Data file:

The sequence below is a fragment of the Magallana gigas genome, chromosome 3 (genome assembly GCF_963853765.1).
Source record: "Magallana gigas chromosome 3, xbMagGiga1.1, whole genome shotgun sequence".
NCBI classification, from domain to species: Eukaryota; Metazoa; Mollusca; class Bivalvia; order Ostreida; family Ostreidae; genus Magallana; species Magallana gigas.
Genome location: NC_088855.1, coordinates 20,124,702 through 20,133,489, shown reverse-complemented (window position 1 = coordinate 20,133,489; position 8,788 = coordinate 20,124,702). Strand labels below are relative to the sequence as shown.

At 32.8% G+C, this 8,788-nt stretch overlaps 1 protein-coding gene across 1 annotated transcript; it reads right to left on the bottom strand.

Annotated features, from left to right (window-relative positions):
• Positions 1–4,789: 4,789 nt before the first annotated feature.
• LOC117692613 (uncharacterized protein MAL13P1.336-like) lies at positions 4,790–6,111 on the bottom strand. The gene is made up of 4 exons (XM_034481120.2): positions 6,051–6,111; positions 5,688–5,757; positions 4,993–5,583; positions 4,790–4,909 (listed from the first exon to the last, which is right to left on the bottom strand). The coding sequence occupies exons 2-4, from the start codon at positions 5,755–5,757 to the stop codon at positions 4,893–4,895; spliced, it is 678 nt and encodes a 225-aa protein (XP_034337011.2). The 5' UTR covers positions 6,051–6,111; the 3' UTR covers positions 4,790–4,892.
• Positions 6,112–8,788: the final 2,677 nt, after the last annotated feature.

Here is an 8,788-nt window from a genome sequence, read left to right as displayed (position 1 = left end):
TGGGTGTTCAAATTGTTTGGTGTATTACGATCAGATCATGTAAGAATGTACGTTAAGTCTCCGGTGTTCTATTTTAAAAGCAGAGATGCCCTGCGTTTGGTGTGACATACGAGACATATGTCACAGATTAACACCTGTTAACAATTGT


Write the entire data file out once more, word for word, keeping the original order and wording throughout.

The sequence below is a fragment of the Magallana gigas genome, chromosome 3 (genome assembly GCF_963853765.1).
Source record: "Magallana gigas chromosome 3, xbMagGiga1.1, whole genome shotgun sequence".
NCBI classification, from domain to species: Eukaryota; Metazoa; Mollusca; class Bivalvia; order Ostreida; family Ostreidae; genus Magallana; species Magallana gigas.
Genome location: NC_088855.1, coordinates 20,124,702 through 20,133,489, shown reverse-complemented (window position 1 = coordinate 20,133,489; position 8,788 = coordinate 20,124,702). Strand labels below are relative to the sequence as shown.

At 32.8% G+C, this 8,788-nt stretch overlaps 1 protein-coding gene across 1 annotated transcript; it reads right to left on the bottom strand.

Annotated features, from left to right (window-relative positions):
• Positions 1–4,789: 4,789 nt before the first annotated feature.
• LOC117692613 (uncharacterized protein MAL13P1.336-like) lies at positions 4,790–6,111 on the bottom strand. The gene is made up of 4 exons (XM_034481120.2): positions 6,051–6,111; positions 5,688–5,757; positions 4,993–5,583; positions 4,790–4,909 (listed from the first exon to the last, which is right to left on the bottom strand). The coding sequence occupies exons 2-4, from the start codon at positions 5,755–5,757 to the stop codon at positions 4,893–4,895; spliced, it is 678 nt and encodes a 225-aa protein (XP_034337011.2). The 5' UTR covers positions 6,051–6,111; the 3' UTR covers positions 4,790–4,892.
• Positions 6,112–8,788: the final 2,677 nt, after the last annotated feature.

Here is an 8,788-nt window from a genome sequence, read left to right as displayed (position 1 = left end):
TGGGTGTTCAAATTGTTTGGTGTATTACGATCAGATCATGTAAGAATGTACGTTAAGTCTCCGGTGTTCTATTTTAAAAGCAGAGATGCCCTGCGTTTGGTGTGACATACGAGACATATGTCACAGATTAACACCTGTTAACAATTGT